“All or Nothing: Manchester City” on Amazon Prime gave us a brilliant insight into Guardiola’s tactical mindset and how he handled his players. Pep wanted the record badly and he made sure his players knew it. On 15th April 2018, they won the title but everything after that was directed towards breaking that record. The players saw their manager’s thirst for that elusive 100 point mark and they wanted to deliver. Klopp, on the other hand, held a very loose stance on the points record. On June 26th, a day after the Reds clinched the title, Klopp admitted that breaking the points record would be “tough” but the boys “see the chance for a points record”. On July 8th, after a comfortable 3-1 win over Brighton, Klopp publicly described breaking that record as “not that important” despite being in a position to challenge for it. Confidence bounces off those around you, and Klopp definitely didn’t sound like someone who was confident that they would break that record.
The loss of Jordan Henderson in that Brighton game was a crushing blow to the Reds. Losing your leader with four games to go isn’t a position any team would like to be in. But Henderson had been much more than a fearless leader in the 2019/20 season. He single-handedly marshalled the midfield and was the only constant in a Liverpool midfield which suffered it’s fair share of injuries. James Milner also suffered an injury which effectively ruled him out for the majority of games post the restart. Replacing Henderson and Milner would always have been a difficult task and Naby Keita deputised well at times, but that leadership which would have quashed any signs of complacency was missing, and this would come back to bite them against Arsenal and Burnley. Divock Origi and Takumi Minamino looked lacklustre when given a chance and this prevented Klopp from giving his front three a breather during an already hectic schedule. City, on the other hand, were able to rotate easily without having a drop in quality of their starting eleven. This meant they could afford to rest key players like De Bruyne, Ederson and Kompany.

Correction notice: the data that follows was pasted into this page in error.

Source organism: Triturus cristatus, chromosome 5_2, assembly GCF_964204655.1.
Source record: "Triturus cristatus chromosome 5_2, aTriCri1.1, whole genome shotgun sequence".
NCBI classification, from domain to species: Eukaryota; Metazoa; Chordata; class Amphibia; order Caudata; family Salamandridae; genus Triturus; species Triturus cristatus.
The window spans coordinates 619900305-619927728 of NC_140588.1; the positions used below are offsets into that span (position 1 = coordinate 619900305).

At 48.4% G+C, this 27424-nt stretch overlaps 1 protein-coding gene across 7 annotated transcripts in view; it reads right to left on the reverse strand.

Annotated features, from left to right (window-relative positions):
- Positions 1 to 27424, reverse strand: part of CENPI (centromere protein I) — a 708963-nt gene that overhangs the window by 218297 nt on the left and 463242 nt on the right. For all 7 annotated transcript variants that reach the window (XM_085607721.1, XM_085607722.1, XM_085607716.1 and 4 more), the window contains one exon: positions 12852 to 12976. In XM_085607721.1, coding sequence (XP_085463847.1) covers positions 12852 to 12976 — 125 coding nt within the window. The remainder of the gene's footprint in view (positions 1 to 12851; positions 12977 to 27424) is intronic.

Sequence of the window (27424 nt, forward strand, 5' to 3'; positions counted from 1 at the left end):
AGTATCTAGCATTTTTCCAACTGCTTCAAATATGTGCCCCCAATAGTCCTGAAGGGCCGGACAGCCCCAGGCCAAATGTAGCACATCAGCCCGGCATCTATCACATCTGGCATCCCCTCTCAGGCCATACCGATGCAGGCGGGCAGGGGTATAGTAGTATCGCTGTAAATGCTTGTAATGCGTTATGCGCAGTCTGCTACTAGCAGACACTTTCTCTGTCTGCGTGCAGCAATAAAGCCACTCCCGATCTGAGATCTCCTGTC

The fact that the players had to come back from a three-month break would usually affect their performances, but in Liverpool’s case, it was more of a boon than a hindrance. Before lockdown, the Reds were going through a rough patch, and losses against Atletico Madrid, Chelsea and Watford hinted at difficult times ahead. The lockdown gave Liverpool a chance to refresh, and also halted the flow of some of their rivals who were starting to pick up the pace. Though they lacked match fitness, it was something that applied to all the teams and they went into Project restart on equal footing with their opponents.
Calling Liverpool’s 2019/20 campaign anything but a massive success would be an understatement. The Reds finally broke their Premier league curse, and they did it in style. They completely obliterated the competition on their way to glory and deserve all the credit they are getting. But breaking that points record would have been a cherry on the top of an already brilliant season. Klopp has succeeded in what he came to do – he turned Liverpool from doubters into believers. And now, they go again.
Written by Hrishikesh Chaudhuri | Feature Image by Laurence Griffiths/Getty Images